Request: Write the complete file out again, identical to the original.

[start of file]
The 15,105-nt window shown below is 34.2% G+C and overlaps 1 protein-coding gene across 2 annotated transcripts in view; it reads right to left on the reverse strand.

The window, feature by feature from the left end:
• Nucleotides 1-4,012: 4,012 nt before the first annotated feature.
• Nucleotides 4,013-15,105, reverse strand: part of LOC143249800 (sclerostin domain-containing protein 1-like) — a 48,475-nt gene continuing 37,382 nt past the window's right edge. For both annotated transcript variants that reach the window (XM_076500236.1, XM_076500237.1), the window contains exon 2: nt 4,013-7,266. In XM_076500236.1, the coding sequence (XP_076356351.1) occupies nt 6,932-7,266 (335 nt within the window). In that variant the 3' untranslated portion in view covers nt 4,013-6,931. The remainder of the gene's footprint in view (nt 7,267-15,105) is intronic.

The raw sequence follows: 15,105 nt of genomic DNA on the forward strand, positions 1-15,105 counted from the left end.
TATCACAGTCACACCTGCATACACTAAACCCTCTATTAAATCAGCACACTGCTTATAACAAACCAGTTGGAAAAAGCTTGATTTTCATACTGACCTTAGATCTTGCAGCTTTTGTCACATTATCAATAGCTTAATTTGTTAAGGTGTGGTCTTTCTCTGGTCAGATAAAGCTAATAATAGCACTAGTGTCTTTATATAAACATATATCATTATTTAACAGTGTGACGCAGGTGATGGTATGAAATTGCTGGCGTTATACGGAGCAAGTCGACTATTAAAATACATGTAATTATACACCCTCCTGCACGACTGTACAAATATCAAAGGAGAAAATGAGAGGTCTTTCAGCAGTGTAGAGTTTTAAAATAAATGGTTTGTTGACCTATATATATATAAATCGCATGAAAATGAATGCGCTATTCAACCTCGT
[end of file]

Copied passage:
The 15,105-nt window shown below is 34.2% G+C and overlaps 1 protein-coding gene across 2 annotated transcripts in view; it reads right to left on the reverse strand.

The window, feature by feature from the left end:
• Nucleotides 1-4,012: 4,012 nt before the first annotated feature.
• Nucleotides 4,013-15,105, reverse strand: part of LOC143249800 (sclerostin domain-containing protein 1-like) — a 48,475-nt gene continuing 37,382 nt past the window's right edge. For both annotated transcript variants that reach the window (XM_076500236.1, XM_076500237.1), the window contains exon 2: nt 4,013-7,266. In XM_076500236.1, the coding sequence (XP_076356351.1) occupies nt 6,932-7,266 (335 nt within the window). In that variant the 3' untranslated portion in view covers nt 4,013-6,931. The remainder of the gene's footprint in view (nt 7,267-15,105) is intronic.

The raw sequence follows: 15,105 nt of genomic DNA on the forward strand, positions 1-15,105 counted from the left end.
TATCACAGTCACACCTGCATACACTAAACCCTCTATTAAATCAGCACACTGCTTATAACAAACCAGTTGGAAAAAGCTTGATTTTCATACTGACCTTAGATCTTGCAGCTTTTGTCACATTATCAATAGCTTAATTTGTTAAGGTGTGGTCTTTCTCTGGTCAGATAAAGCTAATAATAGCACTAGTGTCTTTATATAAACATATATCATTATTTAACAGTGTGACGCAGGTGATGGTATGAAATTGCTGGCGTTATACGGAGCAAGTCGACTATTAAAATACATGTAATTATACACCCTCCTGCACGACTGTACAAATATCAAAGGAGAAAATGAGAGGTCTTTCAGCAGTGTAGAGTTTTAAAATAAATGGTTTGTTGACCTATATATATATAAATCGCATGAAAATGAATGCGCTATTCAACCTCGT